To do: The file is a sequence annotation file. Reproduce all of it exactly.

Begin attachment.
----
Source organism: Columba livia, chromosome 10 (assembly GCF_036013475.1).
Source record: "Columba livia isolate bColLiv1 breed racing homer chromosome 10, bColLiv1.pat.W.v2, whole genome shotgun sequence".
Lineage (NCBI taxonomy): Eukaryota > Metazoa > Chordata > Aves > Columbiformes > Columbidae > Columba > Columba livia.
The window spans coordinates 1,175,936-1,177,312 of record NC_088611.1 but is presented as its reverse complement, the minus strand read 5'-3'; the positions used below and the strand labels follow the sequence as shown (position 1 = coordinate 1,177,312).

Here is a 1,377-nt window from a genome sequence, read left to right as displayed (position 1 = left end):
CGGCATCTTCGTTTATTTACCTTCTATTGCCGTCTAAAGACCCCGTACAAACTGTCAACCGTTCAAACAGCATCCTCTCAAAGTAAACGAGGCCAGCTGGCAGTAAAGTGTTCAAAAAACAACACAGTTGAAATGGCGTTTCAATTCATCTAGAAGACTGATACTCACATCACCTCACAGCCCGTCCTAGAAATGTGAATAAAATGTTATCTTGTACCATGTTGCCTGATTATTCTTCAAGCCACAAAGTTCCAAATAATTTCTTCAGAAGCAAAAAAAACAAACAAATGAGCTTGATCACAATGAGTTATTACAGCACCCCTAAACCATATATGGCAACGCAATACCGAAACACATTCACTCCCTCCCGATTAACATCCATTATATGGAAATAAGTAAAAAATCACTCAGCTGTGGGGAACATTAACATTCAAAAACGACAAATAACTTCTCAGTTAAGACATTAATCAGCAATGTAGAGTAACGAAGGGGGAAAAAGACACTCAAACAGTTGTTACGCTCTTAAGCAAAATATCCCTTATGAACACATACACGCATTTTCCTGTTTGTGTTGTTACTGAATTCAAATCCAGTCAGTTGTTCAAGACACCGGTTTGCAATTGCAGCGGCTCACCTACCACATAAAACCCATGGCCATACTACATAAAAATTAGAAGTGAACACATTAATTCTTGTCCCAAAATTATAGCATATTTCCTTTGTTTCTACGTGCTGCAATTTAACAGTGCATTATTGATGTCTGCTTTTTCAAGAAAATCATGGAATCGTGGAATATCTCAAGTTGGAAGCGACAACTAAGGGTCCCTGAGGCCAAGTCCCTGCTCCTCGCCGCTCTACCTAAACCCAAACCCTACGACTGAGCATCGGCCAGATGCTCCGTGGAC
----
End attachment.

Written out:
Source organism: Columba livia, chromosome 10 (assembly GCF_036013475.1).
Source record: "Columba livia isolate bColLiv1 breed racing homer chromosome 10, bColLiv1.pat.W.v2, whole genome shotgun sequence".
Lineage (NCBI taxonomy): Eukaryota > Metazoa > Chordata > Aves > Columbiformes > Columbidae > Columba > Columba livia.
The window spans coordinates 1,175,936-1,177,312 of record NC_088611.1 but is presented as its reverse complement, the minus strand read 5'-3'; the positions used below and the strand labels follow the sequence as shown (position 1 = coordinate 1,177,312).

Here is a 1,377-nt window from a genome sequence, read left to right as displayed (position 1 = left end):
CGGCATCTTCGTTTATTTACCTTCTATTGCCGTCTAAAGACCCCGTACAAACTGTCAACCGTTCAAACAGCATCCTCTCAAAGTAAACGAGGCCAGCTGGCAGTAAAGTGTTCAAAAAACAACACAGTTGAAATGGCGTTTCAATTCATCTAGAAGACTGATACTCACATCACCTCACAGCCCGTCCTAGAAATGTGAATAAAATGTTATCTTGTACCATGTTGCCTGATTATTCTTCAAGCCACAAAGTTCCAAATAATTTCTTCAGAAGCAAAAAAAACAAACAAATGAGCTTGATCACAATGAGTTATTACAGCACCCCTAAACCATATATGGCAACGCAATACCGAAACACATTCACTCCCTCCCGATTAACATCCATTATATGGAAATAAGTAAAAAATCACTCAGCTGTGGGGAACATTAACATTCAAAAACGACAAATAACTTCTCAGTTAAGACATTAATCAGCAATGTAGAGTAACGAAGGGGGAAAAAGACACTCAAACAGTTGTTACGCTCTTAAGCAAAATATCCCTTATGAACACATACACGCATTTTCCTGTTTGTGTTGTTACTGAATTCAAATCCAGTCAGTTGTTCAAGACACCGGTTTGCAATTGCAGCGGCTCACCTACCACATAAAACCCATGGCCATACTACATAAAAATTAGAAGTGAACACATTAATTCTTGTCCCAAAATTATAGCATATTTCCTTTGTTTCTACGTGCTGCAATTTAACAGTGCATTATTGATGTCTGCTTTTTCAAGAAAATCATGGAATCGTGGAATATCTCAAGTTGGAAGCGACAACTAAGGGTCCCTGAGGCCAAGTCCCTGCTCCTCGCCGCTCTACCTAAACCCAAACCCTACGACTGAGCATCGGCCAGATGCTCCGTGGAC